Roger Tuivasa-Sheck believes the Warriors are finally developing the right recipe for their attacking game, in a transformation that has been years in the making.
Across the first third of this NRL season, the Auckland team have had a Jekyll and Hyde campaign, with memorable matches mixed in with some forgettable periods.
But there's been a sense that their offensive game is building, despite all the injury disruptions.
There was the cavalier comeback in Canberra, the dash and bash against St George and the first half against the Cowboys last Sunday, undoubtedly the best 40 minutes of their season.
It's significant and further proof that the Warriors are moving away from their game model of previous seasons.
The nadir was the 2019 campaign, with a highly structured strategy espoused by coach Stephen Kearney and orchestrated by Blake Green. They were a one-dimensional team and often easy to defend against.
That started to change in 2020 under Todd Payten and has evolved further this season.
They are more direct – punching through the middle – and have long-range threats, utilising their pace and power out wide.
The first half last Sunday was the kind of freewheeling display witnessed occasionally in the Andrew McFadden era, and to a lesser extent Matt Elliott's tenure.
There's always a balance, as the defensive side of the game is of paramount importance, but the attack is no longer regimented.
"That's one thing that we're trying to improve on is allowing our team to play footy," said Tuivasa-Sheck. "Hopefully you've seen in the Cowboys game that first half, just the way our middles were able to tip on the ball wherever, we were able to play from yardage.
"[Whereas] before we seemed to be a team that relied heavily on our back five to get us out of yardage and then we try our luck in 'good ball' [areas]. We are improving and trying to play footy more in yardage."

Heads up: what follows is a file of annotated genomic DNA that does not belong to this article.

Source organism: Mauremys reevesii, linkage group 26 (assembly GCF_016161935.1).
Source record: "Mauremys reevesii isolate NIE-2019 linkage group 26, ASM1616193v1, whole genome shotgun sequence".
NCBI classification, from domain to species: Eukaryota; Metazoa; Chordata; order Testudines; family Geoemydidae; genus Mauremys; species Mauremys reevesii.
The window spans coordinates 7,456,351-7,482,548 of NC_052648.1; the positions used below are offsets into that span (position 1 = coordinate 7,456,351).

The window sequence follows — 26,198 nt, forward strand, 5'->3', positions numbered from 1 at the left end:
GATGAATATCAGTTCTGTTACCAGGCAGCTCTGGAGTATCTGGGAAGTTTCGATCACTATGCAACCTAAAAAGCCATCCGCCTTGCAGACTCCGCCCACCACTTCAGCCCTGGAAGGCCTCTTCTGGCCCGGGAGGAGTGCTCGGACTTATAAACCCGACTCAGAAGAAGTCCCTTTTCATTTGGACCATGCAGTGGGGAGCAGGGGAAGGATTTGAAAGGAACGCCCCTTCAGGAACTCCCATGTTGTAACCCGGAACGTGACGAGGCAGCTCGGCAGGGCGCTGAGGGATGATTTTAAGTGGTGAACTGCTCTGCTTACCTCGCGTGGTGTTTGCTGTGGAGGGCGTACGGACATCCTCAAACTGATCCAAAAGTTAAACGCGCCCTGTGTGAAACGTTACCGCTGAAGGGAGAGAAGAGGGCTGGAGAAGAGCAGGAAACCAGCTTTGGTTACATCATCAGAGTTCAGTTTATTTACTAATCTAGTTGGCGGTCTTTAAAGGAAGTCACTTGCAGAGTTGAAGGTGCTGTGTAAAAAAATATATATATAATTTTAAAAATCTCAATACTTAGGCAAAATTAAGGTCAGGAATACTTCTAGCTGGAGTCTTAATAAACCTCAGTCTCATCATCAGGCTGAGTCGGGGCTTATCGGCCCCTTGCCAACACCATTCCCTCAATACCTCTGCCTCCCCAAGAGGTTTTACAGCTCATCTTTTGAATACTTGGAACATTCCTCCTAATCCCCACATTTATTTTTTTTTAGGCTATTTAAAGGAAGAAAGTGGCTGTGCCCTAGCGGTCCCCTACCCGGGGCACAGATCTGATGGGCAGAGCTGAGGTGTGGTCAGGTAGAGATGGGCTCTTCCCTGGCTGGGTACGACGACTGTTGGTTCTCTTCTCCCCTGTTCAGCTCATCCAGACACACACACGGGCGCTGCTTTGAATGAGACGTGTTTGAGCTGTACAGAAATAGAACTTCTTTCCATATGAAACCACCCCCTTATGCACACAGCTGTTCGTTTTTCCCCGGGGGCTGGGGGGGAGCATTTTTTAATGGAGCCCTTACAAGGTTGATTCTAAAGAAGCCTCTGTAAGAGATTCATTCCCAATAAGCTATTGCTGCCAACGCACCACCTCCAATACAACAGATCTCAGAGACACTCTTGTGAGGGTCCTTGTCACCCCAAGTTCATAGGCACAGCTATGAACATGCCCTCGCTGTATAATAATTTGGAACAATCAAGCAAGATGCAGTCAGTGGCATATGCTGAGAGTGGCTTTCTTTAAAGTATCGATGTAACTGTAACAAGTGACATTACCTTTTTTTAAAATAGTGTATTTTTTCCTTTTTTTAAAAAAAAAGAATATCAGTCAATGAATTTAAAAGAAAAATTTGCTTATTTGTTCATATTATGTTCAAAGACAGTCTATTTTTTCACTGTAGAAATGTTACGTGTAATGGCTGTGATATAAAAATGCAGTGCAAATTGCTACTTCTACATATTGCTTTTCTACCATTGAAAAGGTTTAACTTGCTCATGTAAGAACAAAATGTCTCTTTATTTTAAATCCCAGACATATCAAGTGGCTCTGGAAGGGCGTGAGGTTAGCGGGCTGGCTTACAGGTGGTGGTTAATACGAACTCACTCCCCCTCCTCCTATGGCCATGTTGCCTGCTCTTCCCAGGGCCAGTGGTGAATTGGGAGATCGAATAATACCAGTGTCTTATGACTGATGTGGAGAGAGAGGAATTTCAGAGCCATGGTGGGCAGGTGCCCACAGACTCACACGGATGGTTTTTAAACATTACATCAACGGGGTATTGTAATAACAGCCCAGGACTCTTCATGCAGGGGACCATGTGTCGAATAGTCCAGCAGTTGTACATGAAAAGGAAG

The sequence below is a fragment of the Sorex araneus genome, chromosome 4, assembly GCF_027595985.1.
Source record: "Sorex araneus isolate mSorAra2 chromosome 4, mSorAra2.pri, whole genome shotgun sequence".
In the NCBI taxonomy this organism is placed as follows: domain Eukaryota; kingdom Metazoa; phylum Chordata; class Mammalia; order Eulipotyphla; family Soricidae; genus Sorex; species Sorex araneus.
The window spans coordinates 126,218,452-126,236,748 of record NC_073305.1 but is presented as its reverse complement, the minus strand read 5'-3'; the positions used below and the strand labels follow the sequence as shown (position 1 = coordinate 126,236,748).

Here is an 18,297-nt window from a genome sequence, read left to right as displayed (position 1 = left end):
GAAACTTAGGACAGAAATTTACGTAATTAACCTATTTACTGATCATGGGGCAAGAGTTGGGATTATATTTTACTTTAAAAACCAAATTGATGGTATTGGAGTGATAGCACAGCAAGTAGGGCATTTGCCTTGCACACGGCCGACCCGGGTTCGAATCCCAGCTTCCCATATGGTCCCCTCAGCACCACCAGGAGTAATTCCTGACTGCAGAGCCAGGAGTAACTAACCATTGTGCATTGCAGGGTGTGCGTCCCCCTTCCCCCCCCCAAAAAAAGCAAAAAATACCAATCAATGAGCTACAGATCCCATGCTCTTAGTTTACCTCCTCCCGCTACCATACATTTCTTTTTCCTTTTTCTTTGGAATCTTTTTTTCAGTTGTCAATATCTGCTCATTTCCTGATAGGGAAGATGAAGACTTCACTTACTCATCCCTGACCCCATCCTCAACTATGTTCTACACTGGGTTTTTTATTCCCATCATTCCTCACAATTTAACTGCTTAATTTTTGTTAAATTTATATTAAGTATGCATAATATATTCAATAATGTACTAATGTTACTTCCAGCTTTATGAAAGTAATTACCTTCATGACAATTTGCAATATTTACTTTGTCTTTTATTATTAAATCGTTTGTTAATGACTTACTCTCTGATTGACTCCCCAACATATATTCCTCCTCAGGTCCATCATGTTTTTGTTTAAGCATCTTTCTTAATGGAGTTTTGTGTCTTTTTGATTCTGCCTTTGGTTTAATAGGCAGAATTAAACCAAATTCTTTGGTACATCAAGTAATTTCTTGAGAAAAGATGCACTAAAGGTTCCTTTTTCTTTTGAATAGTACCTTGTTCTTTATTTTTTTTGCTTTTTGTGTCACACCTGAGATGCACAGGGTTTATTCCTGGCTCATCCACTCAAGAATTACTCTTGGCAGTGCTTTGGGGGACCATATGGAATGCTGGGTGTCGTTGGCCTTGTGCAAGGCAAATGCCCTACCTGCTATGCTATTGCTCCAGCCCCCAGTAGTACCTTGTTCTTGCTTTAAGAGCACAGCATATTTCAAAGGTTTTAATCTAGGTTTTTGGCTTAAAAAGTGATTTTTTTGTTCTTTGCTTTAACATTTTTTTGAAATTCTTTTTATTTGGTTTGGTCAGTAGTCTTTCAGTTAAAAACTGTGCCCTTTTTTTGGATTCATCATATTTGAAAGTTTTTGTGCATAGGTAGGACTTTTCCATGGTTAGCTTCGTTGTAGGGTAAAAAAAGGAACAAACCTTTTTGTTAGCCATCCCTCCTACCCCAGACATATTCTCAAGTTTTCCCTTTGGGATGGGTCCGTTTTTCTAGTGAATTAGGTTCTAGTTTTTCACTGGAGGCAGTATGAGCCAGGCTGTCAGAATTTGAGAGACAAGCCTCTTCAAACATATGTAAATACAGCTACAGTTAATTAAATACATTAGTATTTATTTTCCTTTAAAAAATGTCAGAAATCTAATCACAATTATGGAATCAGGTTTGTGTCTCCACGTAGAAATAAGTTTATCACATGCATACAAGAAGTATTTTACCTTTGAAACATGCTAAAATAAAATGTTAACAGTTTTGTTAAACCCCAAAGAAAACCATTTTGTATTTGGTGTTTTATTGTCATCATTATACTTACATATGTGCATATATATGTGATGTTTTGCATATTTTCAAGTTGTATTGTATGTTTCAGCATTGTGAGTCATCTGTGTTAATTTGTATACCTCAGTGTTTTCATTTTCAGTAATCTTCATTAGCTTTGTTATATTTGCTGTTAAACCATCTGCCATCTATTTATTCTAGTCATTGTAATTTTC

It's helped – in his sixth season at the club – that the Warriors are starting to optimise the talents of Tuivasa-Sheck, saving his spark for when it really matters, rarely than endless energy sapping hit-ups.
He ran for a game high 225 metres and made eight tackle breaks last Sunday, in one of his best displays of 2021.
"Yeah, still improving, still working on it," said Tuivasa-Sheck, when asked about the balance. "I'm starting to work on when and where I should put myself, starting to work out what indicators that I need to play off."
Tuivasa-Sheck has had numerous rookies outside him this year – with teenage wing Edward Kosi the latest - and admits it has been a mind shift.
"We always have our back-five meetings, we catch up and I just look at the group and now I am like a couple of years older than everyone," said Tuivasa-Sheck. "It's a first for me. I usually like being the young one, bringing lots of energy in the group, but there's a lot more younger boys coming through and it's good to see."
On Sunday the Warriors get a chance to atone for the 13-12 defeat to the Sea Eagles last month, arguably their worst performance of the season.
That mistake-riddled effort helped to kick start Manly's campaign, who have won three of their last four games after going winless in the opening five weeks.
"We were real poor in that game, and we can be a lot better in the way we control our ball and finish our sets," agreed Tuivasa-Sheck.
Manly has been boosted by the return of Tom Trbojevic over the last month, as the fullback, much like Tuivasa-Sheck, lifts the entire team with his presence.
"Tommy likes to play through the middle and he plays off [Daly] Cherry-Evans and off the pack," said Tuivasa-Sheck. "When they get going, he just sniffs [around] and jumps on opportunities and that's what we've got to stop first, their pack."
Tuivasa-Sheck will relish the personal battle.
"It's another opportunity for me to challenge one of the best players in our game," said Tuivasa-Sheck. "[I'm] going to try and do my best to outplay him and if I can do that it goes a long way for our team doing well."